Intrinsa launched for low sexual desire in females

Procter & Gamble has launched Intrinsa (testosterone patch) for the treatment of hypoactive sexual desire disorder (HSDD) in bilaterally oophorectomised and hysterectomised (surgically induced menopause) women, receiving concomitant oestrogen therapy.

PHARMACOLOGY
In women who have undergone bilateral oophorectomy, serum levels of testosterone decline within days of surgery, and in some women, this fall is accompanied by a loss of sexual desire and coital frequency.  Intrinsa delivers a constant low dose of testosterone, with daily levels compatible with those seen in premenopausal women.

CLINICAL STUDIES
The efficacy of Intrinsa has been studied in two double-blind, placebo-controlled phase III trials, INTIMATE SM11 and INTIMATE SM22 (Investigation of Natural Testosterone In Menopausal women Also Taking Estrogen in Surgically Menopausal women). Both trials were conducted in oophorectomised and hysterectomised women (SM1 n=562, SM2 n=533), aged 20 to 70 years with HSDD, on concomitant oestrogen (oral or transdermal).

In both trials, patients were randomised to receive either Intrinsa or placebo, twice weekly, for 24 weeks. The primary endpoint was the change from baseline in the four-week frequency of total satisfying sexual episodes during weeks 21 through to 24, measured by the Sexual Activity Log (SAL). The SAL was completed for eight weeks before, and during the 24 weeks of the study. It addressed patient physical health status, partner availability, and the frequency of sexual activity during the preceding seven days.

Secondary endpoints included other aspects of sexual function, assessed using questionnaires, such as sexual desire score and the frequency of satisfying sexual activity, and distress associated with low sexual desire. Blood samples were also collected at baseline and after 24 weeks of treatment to determine hormone levels.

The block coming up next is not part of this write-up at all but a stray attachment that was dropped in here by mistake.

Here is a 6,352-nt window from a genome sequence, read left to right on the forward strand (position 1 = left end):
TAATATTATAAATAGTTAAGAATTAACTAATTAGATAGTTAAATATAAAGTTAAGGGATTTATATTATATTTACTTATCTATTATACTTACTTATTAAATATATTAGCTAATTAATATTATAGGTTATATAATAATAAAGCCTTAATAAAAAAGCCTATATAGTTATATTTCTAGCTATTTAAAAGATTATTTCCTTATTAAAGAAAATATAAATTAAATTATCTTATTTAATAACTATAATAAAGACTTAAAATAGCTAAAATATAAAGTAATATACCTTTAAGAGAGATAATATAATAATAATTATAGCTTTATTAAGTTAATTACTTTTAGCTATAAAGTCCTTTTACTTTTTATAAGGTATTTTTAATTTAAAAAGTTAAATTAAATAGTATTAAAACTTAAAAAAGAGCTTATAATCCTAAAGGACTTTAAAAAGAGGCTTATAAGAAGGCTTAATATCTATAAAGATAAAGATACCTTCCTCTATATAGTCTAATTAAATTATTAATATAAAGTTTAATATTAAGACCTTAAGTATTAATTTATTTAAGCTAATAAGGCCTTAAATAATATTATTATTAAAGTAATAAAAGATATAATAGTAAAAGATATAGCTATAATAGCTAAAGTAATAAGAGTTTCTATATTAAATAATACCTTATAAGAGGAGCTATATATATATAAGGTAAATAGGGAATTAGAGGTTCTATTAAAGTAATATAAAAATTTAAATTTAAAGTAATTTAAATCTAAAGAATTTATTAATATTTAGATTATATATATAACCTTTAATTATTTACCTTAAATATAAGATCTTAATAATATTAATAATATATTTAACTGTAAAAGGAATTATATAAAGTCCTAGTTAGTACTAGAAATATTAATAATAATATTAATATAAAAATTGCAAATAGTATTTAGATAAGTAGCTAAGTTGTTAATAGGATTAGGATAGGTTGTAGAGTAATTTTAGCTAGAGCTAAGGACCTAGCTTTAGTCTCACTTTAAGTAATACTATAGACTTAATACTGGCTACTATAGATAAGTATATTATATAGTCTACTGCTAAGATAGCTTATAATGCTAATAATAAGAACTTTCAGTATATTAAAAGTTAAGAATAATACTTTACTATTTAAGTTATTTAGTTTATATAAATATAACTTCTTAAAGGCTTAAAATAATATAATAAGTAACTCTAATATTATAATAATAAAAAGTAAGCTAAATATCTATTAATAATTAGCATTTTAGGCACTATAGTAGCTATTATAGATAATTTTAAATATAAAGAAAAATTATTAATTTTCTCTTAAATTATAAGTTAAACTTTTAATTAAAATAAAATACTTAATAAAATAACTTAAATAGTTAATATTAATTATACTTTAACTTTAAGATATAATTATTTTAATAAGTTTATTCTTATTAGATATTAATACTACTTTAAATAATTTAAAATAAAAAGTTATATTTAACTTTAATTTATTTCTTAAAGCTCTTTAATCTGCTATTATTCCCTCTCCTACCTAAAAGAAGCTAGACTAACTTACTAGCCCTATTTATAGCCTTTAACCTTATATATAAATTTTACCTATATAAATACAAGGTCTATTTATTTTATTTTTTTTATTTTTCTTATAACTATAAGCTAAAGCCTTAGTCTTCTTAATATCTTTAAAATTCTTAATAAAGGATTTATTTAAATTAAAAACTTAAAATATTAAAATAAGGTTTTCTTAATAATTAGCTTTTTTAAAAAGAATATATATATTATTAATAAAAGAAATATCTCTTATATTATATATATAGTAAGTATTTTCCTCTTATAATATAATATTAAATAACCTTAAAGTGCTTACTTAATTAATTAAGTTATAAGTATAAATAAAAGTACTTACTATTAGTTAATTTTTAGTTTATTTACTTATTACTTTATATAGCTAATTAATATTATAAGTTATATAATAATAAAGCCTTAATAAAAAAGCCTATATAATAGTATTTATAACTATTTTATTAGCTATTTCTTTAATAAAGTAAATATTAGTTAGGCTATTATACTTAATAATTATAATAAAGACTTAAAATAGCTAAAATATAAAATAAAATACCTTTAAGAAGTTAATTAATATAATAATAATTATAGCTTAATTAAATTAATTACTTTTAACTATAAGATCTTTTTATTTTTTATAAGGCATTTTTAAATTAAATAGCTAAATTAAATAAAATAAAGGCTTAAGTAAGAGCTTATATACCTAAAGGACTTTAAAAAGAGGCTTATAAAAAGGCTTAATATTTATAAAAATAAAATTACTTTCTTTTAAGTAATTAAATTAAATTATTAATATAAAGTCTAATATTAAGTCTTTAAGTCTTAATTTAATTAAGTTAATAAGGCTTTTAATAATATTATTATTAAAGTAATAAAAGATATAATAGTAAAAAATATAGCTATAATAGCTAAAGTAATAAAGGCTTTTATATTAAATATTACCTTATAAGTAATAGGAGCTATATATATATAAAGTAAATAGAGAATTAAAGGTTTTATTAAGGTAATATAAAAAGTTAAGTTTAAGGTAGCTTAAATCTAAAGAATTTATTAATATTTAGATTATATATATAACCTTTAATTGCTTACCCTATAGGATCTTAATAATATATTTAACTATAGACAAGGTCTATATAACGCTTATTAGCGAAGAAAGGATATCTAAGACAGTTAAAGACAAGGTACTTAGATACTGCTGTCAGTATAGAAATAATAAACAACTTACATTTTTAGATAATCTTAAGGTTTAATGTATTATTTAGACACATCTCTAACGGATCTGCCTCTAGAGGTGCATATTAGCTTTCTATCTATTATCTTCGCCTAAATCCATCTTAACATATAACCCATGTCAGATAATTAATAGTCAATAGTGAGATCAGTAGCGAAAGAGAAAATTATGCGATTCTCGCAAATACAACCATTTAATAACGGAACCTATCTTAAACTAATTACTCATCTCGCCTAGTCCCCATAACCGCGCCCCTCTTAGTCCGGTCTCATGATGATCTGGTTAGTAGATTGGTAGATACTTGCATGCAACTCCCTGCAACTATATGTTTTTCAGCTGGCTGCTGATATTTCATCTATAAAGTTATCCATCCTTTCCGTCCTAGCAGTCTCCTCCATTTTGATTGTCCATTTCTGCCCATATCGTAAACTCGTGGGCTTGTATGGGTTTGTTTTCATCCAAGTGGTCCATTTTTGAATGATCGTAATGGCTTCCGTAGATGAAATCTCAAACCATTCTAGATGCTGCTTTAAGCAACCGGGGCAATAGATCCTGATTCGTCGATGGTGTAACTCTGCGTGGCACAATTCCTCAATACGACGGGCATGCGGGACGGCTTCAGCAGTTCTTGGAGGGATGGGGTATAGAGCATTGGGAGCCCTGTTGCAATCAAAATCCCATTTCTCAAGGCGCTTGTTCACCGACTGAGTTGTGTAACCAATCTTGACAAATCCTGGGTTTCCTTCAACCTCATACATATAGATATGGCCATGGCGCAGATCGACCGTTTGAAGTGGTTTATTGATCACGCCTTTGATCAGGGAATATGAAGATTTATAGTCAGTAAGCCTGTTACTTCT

At 24 weeks, results from SM1 showed a significant  increase from baseline in the frequency of total satisfying sexual activity of 2.1 episodes per four weeks in the testosterone group, compared with an increase of 0.98 episodes per four weeks in the placebo group. The testosterone group also experienced significant improvements in sexual desire and a decrease in distress at 24 weeks. The decrease in personal distress was also observed at week four and at all subsequent time points throughout the study. Adverse effects, including androgenic effects, occurred with similar frequency in the placebo and testosterone-treated groups. Approximately 30 per cent of women experienced application site reactions; most were described as mild.

At 24 weeks, results from SM2 showed that total satisfying sexual activity increased significantly in the testosetrone group compared with placebo. Patients receiving testosterone had a mean increase of 1.56 satisfying episodes per four weeks (corresponding to a 51 per cent increase over the baseline mean) compared with a mean increase of 0.73 for the placebo group.

The overall incidence of adverse effects and withdrawals were similar between the placebo and treatment groups. The most common adverse effects were application site reactions, upper respiratory infection, facial hair and headache. The overall incidence of androgenic adverse effects was higher in the testosterone group (19.5 per cent) compared with placebo (11.3 per cent); most were reported to be mild.

1. Simon J, Braunstein G, Nachtigall L et al. Testosterone patch increases sexual activity and desire in surgically menopausal women with hypoactive sexual desire disorder.  J Clin Endocrinol Metab, 2005: 90(9); 5226-33.
2. Buster JE, Kingsberg SA, Aguirre O et al. Testosterone patch for low sexual desire in surgically menopausal women: a randomized trial. Obstet Gynecol 2005:105 (5); 944-52.

Further information: Procter & Gamble 01784 474900

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